Learning from Japan

October 29, 2015
04:30 PM - 06:00 PM
University Club

Presentation by Eleanor Westney, a sociologist, Japan scholar and management theorist at the Aalto University School of Business and the Schulich School of Business at York University.

Since the mid-1990’s, Japan’s lack of economic growth, apparent public policy ineffectiveness, and the slow response of many of its leading companies to a rapidly changing global business and technological context have made the era of learning from Japan a distant memory. However, as many of the world’s most developed economies, including Canada, are facing the challenges of economic slowdown and political paralysis, the Japanese experience may have more to teach us than we have realized. Japan’s response to the 3/11 tsunami, the continuing competitiveness of many of its leading firms, and even its struggles to come to terms with its past history provide important insights beyond the Japanese context.

Following Dr. Westney’s presentation, the panel will discuss the question “Can we learn from Japan today?”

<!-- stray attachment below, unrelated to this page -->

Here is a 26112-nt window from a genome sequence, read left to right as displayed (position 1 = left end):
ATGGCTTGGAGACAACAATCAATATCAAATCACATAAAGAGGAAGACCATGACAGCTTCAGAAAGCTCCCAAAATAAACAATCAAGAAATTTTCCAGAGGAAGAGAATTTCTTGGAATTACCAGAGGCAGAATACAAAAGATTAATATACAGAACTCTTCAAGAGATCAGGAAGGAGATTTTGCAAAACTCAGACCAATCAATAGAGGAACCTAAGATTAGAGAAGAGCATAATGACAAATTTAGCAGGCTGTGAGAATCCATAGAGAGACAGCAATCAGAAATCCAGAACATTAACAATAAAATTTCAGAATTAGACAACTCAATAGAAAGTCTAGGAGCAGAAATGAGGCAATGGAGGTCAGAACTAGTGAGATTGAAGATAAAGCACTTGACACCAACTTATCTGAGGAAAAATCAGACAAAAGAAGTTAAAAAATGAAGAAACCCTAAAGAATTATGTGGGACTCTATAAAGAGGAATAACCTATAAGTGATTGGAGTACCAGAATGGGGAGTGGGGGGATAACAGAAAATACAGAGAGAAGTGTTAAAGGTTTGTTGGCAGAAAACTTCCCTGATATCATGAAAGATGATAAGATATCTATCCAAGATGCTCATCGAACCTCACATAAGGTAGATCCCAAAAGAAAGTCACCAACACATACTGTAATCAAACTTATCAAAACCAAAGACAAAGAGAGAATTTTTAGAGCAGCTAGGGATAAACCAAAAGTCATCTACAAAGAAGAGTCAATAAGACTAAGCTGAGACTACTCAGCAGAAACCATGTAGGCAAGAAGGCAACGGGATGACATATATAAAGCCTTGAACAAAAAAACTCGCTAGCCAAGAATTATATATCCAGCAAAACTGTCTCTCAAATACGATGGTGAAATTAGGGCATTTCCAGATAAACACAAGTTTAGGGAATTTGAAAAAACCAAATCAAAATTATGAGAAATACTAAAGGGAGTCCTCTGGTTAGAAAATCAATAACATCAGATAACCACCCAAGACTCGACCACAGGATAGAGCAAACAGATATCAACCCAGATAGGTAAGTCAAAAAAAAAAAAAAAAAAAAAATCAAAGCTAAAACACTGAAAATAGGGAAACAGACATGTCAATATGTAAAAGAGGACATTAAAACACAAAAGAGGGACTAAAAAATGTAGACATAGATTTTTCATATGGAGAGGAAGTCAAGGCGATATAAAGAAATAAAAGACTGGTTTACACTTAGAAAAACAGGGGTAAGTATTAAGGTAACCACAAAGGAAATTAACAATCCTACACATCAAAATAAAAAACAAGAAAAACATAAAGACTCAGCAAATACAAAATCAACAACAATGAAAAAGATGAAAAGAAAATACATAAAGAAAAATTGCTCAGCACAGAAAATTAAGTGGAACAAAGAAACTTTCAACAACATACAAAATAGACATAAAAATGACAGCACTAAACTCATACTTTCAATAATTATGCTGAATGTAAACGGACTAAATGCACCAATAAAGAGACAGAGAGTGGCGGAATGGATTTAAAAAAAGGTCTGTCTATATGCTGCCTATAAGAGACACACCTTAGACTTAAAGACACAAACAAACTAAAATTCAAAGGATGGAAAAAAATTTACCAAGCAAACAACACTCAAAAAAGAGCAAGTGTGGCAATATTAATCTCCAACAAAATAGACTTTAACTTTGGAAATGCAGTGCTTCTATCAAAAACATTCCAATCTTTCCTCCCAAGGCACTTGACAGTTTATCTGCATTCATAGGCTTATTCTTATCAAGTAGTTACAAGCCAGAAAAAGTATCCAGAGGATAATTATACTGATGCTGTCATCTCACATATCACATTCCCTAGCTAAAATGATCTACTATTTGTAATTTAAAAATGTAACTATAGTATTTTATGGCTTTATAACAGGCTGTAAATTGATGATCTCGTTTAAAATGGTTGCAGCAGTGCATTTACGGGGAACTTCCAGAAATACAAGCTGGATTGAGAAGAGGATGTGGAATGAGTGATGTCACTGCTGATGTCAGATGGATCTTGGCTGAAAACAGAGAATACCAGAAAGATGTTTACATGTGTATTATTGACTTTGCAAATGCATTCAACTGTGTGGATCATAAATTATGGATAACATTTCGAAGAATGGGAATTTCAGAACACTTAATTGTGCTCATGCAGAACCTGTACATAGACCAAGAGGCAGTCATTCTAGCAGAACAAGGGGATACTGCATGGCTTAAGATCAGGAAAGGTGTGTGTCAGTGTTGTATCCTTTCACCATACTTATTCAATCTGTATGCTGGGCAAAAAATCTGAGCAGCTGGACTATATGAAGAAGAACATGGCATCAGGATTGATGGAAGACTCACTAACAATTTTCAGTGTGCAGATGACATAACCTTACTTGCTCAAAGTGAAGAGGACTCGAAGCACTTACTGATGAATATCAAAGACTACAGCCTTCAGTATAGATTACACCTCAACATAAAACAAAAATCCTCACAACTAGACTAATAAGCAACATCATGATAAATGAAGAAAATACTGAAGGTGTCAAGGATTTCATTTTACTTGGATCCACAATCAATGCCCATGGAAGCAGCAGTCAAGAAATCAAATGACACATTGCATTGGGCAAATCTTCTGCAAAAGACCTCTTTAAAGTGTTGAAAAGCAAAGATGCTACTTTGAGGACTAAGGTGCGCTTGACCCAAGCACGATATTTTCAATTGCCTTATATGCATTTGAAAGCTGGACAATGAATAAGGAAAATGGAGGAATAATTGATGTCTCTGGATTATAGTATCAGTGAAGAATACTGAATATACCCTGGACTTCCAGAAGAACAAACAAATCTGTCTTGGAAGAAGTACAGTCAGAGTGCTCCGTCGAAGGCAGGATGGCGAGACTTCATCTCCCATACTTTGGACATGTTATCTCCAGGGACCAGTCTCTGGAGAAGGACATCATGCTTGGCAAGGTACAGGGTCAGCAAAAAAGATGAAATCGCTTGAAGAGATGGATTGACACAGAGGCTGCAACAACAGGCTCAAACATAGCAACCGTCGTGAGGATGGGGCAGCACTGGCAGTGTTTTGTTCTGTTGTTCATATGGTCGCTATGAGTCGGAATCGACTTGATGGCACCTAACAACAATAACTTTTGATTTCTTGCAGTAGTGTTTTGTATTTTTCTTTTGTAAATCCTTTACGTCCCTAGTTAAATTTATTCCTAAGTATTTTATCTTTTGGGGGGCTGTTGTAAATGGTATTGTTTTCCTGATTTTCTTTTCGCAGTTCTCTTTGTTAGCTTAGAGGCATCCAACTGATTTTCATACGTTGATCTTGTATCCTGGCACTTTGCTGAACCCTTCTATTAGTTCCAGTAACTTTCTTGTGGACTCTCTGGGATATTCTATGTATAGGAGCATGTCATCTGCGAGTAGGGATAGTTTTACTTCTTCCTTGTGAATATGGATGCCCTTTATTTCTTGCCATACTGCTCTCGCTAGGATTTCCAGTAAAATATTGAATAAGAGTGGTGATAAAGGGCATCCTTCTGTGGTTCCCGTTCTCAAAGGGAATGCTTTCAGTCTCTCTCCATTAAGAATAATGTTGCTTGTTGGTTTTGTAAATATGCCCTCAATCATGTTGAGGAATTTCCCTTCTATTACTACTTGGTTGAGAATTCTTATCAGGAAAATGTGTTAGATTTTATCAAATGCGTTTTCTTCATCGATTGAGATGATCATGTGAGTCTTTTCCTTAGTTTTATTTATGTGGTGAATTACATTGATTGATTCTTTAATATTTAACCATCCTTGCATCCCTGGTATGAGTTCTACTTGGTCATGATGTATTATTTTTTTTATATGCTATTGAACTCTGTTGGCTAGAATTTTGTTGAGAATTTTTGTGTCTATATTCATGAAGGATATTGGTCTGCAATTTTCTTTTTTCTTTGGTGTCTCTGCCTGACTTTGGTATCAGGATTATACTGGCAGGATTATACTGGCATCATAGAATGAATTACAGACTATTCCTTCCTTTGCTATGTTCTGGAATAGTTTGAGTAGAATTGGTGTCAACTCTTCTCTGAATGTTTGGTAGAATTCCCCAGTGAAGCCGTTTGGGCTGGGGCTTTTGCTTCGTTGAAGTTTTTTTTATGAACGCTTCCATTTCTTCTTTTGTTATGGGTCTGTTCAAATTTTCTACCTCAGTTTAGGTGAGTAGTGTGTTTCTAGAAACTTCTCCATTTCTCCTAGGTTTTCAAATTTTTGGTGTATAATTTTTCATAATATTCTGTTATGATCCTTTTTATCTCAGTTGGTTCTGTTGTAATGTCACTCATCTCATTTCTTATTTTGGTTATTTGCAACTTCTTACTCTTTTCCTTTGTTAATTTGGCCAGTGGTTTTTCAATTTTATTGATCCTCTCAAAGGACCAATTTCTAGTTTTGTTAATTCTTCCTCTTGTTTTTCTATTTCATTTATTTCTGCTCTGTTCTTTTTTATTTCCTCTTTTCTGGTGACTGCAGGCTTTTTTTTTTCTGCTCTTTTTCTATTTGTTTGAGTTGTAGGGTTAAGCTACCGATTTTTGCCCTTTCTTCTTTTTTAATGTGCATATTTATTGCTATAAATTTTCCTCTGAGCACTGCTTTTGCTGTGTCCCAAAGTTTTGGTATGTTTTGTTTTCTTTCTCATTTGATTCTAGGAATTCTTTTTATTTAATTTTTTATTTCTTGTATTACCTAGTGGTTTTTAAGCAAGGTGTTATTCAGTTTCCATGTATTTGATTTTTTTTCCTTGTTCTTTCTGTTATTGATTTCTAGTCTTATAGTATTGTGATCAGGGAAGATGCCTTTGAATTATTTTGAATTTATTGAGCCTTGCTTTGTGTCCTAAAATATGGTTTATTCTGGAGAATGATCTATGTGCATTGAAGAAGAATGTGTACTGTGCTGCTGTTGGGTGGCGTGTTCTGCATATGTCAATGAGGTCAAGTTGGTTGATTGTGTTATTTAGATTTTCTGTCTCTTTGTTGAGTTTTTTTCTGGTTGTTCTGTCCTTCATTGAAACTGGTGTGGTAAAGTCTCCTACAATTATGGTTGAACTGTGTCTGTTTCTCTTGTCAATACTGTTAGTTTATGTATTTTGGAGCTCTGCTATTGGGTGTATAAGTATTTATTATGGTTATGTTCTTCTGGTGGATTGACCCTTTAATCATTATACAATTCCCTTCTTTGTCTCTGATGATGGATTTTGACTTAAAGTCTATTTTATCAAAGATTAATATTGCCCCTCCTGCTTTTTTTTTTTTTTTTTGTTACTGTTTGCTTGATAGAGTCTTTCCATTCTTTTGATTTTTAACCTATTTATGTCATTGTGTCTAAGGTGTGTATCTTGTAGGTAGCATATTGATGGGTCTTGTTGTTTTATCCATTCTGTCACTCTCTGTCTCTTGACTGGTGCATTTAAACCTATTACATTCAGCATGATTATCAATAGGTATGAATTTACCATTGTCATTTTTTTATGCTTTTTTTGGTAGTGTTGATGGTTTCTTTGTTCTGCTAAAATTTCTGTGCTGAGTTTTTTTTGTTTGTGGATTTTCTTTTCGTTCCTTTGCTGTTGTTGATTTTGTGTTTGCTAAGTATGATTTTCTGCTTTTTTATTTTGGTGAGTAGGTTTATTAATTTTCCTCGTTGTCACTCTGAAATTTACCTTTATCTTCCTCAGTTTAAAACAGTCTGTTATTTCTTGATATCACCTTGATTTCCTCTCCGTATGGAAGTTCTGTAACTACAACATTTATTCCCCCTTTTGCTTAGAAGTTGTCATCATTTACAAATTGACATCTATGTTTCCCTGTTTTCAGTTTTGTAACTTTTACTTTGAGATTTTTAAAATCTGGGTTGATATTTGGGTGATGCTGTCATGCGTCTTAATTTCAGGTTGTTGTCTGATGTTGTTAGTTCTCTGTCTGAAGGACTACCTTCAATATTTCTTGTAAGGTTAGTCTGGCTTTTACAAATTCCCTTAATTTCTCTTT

About Eleanor Westney

Eleanor Westney is currently Visiting Professor in International Business at Aalto School of Business in Helsinki and the emerita Scotiabank Professor of International Business at the York University Schulich School of Business. She spent 25 years at the M.I.T. Sloan School of Management, where she still teaches as Professor Emerita. She has written extensively on Japanese organizations, on the internationalization of R&D, and on institutional theory and multinational enterprise.


  • Mary Yoko Brannen (University of Victoria)
  • Gary Knight (Willamette University)
  • Masao Nakamura (University of British Columbia)
  • Tom Roehl (Western Washington University) 

This event is part of the 2015-2016 "Japan and the Other" seminar series organized by Dr. Mary Yoko Brannen, the Jarislowsky East Asia (Japan) Chair at the Centre for Asia-Pacific Initiatives. This year the series will focus on Japanese business presence in other Asian cultural contexts.


Centre for Asia-Pacific Initiatives